First, get The Union Worker's Guide to Workers Comp to learn how to avoid costing your family hundreds of dollars per week.
Most union contractors don't have light duty jobs. Its heavy duty work like you were doing before the injury or its nothing. But many doctors tell their patients they can go back to light duty, even if there is no light duty work available.
In that case, the insurance company has to pay your full benefits because you cannot return to the job you were doing before you got hurt and the contractor is not offering light duty. Sometimes a contractor will make up a job, like sitting in the trailer or at the job site entrance making sure everyone who comes in has a hard hat and safety goggles - if that's the case, they will pay your hourly rate instead of workers comp benefits.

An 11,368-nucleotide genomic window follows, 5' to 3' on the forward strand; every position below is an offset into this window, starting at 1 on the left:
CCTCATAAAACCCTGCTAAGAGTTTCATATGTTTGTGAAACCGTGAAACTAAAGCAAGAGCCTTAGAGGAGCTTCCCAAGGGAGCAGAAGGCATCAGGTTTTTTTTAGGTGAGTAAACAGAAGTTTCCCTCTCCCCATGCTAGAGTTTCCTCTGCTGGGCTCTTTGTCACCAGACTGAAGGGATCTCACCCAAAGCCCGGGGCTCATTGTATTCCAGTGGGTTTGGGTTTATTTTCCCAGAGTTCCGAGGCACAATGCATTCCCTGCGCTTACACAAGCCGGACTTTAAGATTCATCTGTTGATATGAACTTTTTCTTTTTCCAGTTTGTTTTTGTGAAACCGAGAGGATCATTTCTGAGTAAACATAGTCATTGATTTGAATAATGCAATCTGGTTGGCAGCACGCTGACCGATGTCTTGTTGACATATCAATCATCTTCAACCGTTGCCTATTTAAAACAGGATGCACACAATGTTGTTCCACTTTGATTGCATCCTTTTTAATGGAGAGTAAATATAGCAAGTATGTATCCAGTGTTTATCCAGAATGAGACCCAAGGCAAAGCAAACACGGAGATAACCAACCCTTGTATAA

But if you are making less per week on the light duty job (because you're not doing overtime, for example) you should get workers comp benefits based on the difference.